Il Duomo, Firenze: urban climbs

My birthday was last month and I marked it in a big way this year.  A fellow-January birthday girl and I got tickets to climb to the top of the Florence cathedral dome.  It is a bit of a hike.  You climb up more than 500 steps, many very steep, and, even in January, the stairways are crowded.  It was worth every step!

You must be very careful on these stairways, some narrow, some steep, some filled with people going down while you are going up.  I was very, very careful, bc who wants to fall on a stairway from the roof of the duomo?

This post covers the exterior, a separate post is coming soon on the interior of the dome.

So, the first stopping place is the terrace level below the dome, as seen here:

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The views, even from this lesser level, are outstanding!  There’s the dome of San Lorenzo:

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Beguiling views of the baptistry:

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So, as I said, I was extremely careful as I climbed up the duomo stairways.  And then, 2 days later, I missed a step on a small stairway in my apartment building, lost my balance and twisted my ankle.  And I’ve been laid up ever since!  I finally got an X-ray and nothing was broken, thank goodness, but the ligaments were torn, so we think.

Anyway, feeling sorry for myself with my foot elevated for several weeks, I haven’t felt like talking about the dome climb.  I am almost back to walking well by now, and this is my post to celebrate that fact!

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Above and below, shots of the January skies over Florence:

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Ahoy down there!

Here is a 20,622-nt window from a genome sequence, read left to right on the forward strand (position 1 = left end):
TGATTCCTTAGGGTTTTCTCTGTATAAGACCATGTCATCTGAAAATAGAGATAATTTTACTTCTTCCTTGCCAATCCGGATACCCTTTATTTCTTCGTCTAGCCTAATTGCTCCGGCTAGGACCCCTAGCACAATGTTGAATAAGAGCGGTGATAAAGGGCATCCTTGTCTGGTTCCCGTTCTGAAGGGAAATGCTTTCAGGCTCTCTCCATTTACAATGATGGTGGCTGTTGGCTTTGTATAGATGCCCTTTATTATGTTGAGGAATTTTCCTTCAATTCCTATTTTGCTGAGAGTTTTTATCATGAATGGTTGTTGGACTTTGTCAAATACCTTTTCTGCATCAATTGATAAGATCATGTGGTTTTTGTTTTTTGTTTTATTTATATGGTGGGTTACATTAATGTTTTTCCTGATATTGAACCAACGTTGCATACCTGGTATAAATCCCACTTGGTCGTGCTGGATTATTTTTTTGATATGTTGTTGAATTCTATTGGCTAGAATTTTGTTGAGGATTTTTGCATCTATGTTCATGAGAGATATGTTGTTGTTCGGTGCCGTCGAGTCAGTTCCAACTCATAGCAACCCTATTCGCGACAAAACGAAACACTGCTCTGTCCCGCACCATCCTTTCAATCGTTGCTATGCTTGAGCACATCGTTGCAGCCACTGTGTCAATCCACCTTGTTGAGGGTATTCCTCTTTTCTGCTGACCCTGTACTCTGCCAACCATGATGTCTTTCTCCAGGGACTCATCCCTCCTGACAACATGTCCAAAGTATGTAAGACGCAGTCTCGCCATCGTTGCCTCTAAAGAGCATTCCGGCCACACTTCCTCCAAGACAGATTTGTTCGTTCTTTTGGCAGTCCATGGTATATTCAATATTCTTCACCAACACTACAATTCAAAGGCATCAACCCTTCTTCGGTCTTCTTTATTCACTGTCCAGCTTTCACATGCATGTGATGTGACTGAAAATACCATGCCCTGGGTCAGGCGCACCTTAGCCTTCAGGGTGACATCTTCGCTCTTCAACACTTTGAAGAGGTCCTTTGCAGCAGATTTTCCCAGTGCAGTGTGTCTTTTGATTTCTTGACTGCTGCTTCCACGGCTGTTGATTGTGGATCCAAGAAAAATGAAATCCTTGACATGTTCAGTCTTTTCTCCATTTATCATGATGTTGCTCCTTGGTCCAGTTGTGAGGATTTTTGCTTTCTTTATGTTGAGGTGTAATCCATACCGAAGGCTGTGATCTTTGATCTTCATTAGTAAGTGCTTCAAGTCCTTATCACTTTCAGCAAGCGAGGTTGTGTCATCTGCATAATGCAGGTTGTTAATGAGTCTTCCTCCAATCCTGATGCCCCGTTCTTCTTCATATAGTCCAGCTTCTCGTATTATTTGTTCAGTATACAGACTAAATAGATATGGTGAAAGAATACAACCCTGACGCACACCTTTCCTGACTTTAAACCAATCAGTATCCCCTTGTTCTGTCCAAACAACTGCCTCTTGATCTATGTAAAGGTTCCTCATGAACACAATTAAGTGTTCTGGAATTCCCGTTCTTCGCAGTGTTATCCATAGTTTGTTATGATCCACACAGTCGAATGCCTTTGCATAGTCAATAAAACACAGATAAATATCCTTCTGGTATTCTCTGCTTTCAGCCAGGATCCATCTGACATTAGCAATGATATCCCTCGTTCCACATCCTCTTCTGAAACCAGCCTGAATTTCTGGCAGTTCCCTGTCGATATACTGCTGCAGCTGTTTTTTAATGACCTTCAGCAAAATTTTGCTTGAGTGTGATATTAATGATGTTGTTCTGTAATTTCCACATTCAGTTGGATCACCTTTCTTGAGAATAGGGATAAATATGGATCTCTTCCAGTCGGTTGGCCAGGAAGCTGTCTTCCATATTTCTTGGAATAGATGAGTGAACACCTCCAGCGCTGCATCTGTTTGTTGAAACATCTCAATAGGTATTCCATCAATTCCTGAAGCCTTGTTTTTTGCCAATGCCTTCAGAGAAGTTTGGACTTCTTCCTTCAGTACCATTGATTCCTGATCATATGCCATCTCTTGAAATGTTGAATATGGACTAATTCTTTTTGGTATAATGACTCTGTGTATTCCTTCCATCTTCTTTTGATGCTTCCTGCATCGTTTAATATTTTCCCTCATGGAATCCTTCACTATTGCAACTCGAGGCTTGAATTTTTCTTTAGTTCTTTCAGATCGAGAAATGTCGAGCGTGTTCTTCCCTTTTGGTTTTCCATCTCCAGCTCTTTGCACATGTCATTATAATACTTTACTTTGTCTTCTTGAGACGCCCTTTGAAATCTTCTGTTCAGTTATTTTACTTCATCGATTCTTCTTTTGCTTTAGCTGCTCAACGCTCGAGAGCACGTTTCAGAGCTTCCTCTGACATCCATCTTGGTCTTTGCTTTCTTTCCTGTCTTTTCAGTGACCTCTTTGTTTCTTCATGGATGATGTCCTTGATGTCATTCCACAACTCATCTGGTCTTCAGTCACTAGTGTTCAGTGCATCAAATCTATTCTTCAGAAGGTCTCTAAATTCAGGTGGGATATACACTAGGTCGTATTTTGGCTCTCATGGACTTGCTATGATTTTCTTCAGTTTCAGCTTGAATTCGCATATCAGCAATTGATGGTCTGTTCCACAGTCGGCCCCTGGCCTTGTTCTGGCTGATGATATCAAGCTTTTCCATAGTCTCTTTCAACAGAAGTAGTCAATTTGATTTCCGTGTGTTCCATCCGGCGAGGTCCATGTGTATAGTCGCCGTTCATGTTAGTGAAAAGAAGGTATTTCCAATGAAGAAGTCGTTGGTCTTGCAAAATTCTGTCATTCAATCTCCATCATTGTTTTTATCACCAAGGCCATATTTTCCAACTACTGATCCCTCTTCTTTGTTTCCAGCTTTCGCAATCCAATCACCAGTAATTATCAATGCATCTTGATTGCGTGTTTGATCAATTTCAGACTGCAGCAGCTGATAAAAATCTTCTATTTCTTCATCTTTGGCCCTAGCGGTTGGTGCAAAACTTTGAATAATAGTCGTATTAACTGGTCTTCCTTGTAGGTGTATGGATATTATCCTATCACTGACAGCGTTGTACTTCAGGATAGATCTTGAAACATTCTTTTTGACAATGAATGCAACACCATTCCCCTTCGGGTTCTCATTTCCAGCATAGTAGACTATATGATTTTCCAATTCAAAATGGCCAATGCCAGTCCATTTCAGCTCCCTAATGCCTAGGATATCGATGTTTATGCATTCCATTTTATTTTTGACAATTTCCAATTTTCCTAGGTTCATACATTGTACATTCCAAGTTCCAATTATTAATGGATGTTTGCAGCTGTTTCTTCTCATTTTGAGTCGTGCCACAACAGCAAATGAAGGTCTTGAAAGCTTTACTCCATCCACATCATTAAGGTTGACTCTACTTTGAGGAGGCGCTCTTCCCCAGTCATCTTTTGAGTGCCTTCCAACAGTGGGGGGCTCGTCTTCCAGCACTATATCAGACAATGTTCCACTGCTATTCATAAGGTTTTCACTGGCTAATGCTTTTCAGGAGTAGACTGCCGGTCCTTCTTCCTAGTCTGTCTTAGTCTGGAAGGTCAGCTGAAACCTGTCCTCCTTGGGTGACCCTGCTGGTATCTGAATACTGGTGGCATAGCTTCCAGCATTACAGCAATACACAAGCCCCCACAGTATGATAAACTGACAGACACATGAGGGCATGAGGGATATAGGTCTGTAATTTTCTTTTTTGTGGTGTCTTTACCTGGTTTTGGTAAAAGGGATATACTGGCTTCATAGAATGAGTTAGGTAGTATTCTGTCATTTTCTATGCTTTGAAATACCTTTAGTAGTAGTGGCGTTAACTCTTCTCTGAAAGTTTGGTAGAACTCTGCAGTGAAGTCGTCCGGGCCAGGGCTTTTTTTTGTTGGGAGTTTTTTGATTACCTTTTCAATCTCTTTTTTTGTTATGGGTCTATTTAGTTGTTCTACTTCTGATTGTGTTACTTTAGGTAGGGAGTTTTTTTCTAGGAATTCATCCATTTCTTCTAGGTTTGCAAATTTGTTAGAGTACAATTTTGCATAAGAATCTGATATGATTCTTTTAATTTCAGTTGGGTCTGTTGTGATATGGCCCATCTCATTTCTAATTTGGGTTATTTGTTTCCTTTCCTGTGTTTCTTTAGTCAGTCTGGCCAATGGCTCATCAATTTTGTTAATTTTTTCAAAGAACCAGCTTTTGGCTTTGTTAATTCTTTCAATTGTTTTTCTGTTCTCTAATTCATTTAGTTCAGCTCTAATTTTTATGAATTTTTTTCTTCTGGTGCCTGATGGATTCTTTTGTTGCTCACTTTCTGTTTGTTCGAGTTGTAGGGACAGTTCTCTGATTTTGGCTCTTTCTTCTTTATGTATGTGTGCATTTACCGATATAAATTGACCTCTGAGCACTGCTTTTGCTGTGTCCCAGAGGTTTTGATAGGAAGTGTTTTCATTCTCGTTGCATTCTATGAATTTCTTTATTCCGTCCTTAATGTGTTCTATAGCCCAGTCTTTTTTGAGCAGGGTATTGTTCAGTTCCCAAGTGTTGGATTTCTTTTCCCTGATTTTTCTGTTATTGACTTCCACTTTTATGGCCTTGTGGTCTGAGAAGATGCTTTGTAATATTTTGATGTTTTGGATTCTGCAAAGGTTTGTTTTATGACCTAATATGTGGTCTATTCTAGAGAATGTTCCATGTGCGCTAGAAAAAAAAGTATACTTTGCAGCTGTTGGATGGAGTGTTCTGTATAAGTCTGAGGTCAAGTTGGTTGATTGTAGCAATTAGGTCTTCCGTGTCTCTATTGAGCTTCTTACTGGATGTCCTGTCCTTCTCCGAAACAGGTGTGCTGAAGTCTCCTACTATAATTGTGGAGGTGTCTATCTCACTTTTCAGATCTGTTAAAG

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Looking to San Lorenzo: when I’m high up above Florence I realize again how small this city really is!

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Looking toward Fiesole:

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Looking up and thinking: “can I climb that many more steps to get up there?” Not completely convinced.

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The quality of the sculptural details at this height was amazing to me.  The architects and sculptors could have been excused for skimping on details: I mean, how many people will ever see the work from close-up?

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But they skimped on nothing:

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So, okay, chicken, let’s keep climbing.  You made it this far.  So, up we go, and the climb got more severe:

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This sweet woman encouraged me every step of the way, which was a lot of steps!

 

 

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Above: Looking south, way across Florence, we see Forte Belvedere with its tower:

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Below: looking across Florence to San Minato al Monte:

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Looking over to the synagogue with the green dome:

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Looking towards Santa Croce:

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In the middle ground, the Bargello and Badia: